E. L. Doctorow
If you like intelligent and well-written historical fiction and New York stories about organized crime during the 1930s, check out Billy Bathgate, by E. L. Doctorow. Published in 1989, Billy Bathgate won both the National Book Critics Circle award for fiction and the PEN/Faulkner Award for Fiction. The 1991 movie stars Dustin Hoffman, Nicole Kidman, Loren Dean, Bruce Willis, Steven Hill and Steve Buscemi (Boardwalk Empire).
Billy Bathgate is a fifteen-year-old boy from the Bronx who becomes a protégé of the notorious Dutch Schultz, a hot-head New York mobster who made his money during the 1930s running beer and controlling the numbers racket. Billy is a fictional character, but he moves with the very real Schultz and his advisers, including Schultz’s genius accountant, Otto “Abbadabba” Berman, hit man Lulu Rosenkrantz and lawyer Dixie Davis. With no father and a mother who is not altogether with it, Billy looks to Schultz and Berman to show him how to make it in the world. His initiation into the gang begins with a chilling murder at sea, during which one of Schultz’s associates, Bo Weinberg, has his feet set in a tub of cement.
But Billy has joined the gang at the end of Dutch Schultz’s reign over organized crime in his part of New York. Narrated through Billy’s voice, the story tells of Schultz’s wildly unpredictable and violent temper and of his upcoming tax evasion trial. Drew Preston is a young and beautiful society woman who is difficult to read. She becomes Schultz’s companion and a dangerous temptation for Billy.
Beating the tax charges might not be enough to keep Schultz out of trouble. Schultz’s end is near when his political connections fall through, and his plans to kill Thomas Dewey, a U.S. attorney and prosecutor, are unsupported.
Billy’s reflections are both street-smart and deep and this point of view presents a surprising narration. He is naïve and sweet and crude and eloquent at the same time. His reader appeal and respect is in his innocence and in his ability to take care of himself. And Doctorow has a way of making Schultz’s illegal and violent henchmen seem fatherly at times. He presents them as professionals who take extreme pride in what they do, from neatly rolling up the cuffs of the doomed Weinberg to shooting precisely, to performing elaborate acrobatics with numbers.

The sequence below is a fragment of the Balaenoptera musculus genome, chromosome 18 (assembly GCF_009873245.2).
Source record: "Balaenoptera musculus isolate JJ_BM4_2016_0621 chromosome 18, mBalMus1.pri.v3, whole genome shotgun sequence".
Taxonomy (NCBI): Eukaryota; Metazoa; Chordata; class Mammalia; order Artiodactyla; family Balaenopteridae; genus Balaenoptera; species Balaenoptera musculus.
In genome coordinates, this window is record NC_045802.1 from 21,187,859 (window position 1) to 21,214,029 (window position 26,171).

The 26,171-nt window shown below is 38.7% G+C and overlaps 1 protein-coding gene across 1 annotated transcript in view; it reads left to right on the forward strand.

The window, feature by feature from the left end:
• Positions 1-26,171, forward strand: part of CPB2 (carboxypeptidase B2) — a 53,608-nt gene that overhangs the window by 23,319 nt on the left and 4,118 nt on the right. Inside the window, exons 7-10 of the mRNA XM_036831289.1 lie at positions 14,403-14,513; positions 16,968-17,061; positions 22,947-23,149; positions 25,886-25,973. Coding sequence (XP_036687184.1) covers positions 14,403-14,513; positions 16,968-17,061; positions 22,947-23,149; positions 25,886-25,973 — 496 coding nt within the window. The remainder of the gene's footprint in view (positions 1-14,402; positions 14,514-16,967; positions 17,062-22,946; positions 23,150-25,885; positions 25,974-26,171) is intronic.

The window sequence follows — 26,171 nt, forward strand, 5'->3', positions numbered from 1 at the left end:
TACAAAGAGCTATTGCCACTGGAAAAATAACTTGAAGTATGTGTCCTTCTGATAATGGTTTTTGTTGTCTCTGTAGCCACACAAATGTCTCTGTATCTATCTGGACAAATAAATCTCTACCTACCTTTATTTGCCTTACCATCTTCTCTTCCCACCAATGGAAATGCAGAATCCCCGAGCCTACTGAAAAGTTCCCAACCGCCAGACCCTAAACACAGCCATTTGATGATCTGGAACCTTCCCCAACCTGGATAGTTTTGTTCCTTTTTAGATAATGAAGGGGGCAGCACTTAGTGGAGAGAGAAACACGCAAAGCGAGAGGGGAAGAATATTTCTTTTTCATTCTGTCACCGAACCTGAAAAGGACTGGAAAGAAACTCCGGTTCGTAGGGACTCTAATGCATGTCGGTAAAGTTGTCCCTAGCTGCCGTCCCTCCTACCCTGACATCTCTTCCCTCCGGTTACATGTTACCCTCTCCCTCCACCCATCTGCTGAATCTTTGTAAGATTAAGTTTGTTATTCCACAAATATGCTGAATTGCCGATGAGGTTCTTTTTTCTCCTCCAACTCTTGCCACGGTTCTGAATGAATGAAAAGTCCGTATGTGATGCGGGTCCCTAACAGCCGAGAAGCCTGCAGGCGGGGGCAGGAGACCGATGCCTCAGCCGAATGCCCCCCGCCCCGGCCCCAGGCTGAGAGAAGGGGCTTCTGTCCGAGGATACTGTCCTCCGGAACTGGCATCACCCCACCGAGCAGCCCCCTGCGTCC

I enjoyed reading Billy Bathgate because the author does a great job showing the positives and obvious negatives of these complex characters and historical figures. Billy also makes some terrific philosophical and spiritual observations about this life.
Here are a few of my favorites:
When Billy describes the sounds of an unexpected murder, he says, “…and when its echoes died away I heard the silence of the sudden subtraction from the universe of a life…” p. 196
As he reflects on the importance of money, Billy says, “It didn’t matter how the money stopped flowing, in or out, the result was equally disastrous, the whole system was in jeopardy, just as, if the earth stopped turning, according to what a teacher explained to us once in the planetarium, it would shake itself to pieces.” p. 280
And when he thinks about the men who died at the Palace Chophouse, he remarks, “What happened to the skills of a man when he died, that he knew how to play the piano, for instance, or in Irving’s case to tie knots, to roll up pant legs, to walk easily over a heaving sea?” p. 312.
I like Doctorow’s writing style. He uses long sentences, with lots of commas and they often take up an entire page. But they always return to the central point and I think they are easy to follow. The book has the inevitable and uncomfortable violent scenes, but a story like this could not be told without them, so they serve a necessary purpose.
This is a very entertaining and educational read and it describes a unique period of time in New York City. And it’s so well-written that it is just as great now as it was twenty-five years ago!
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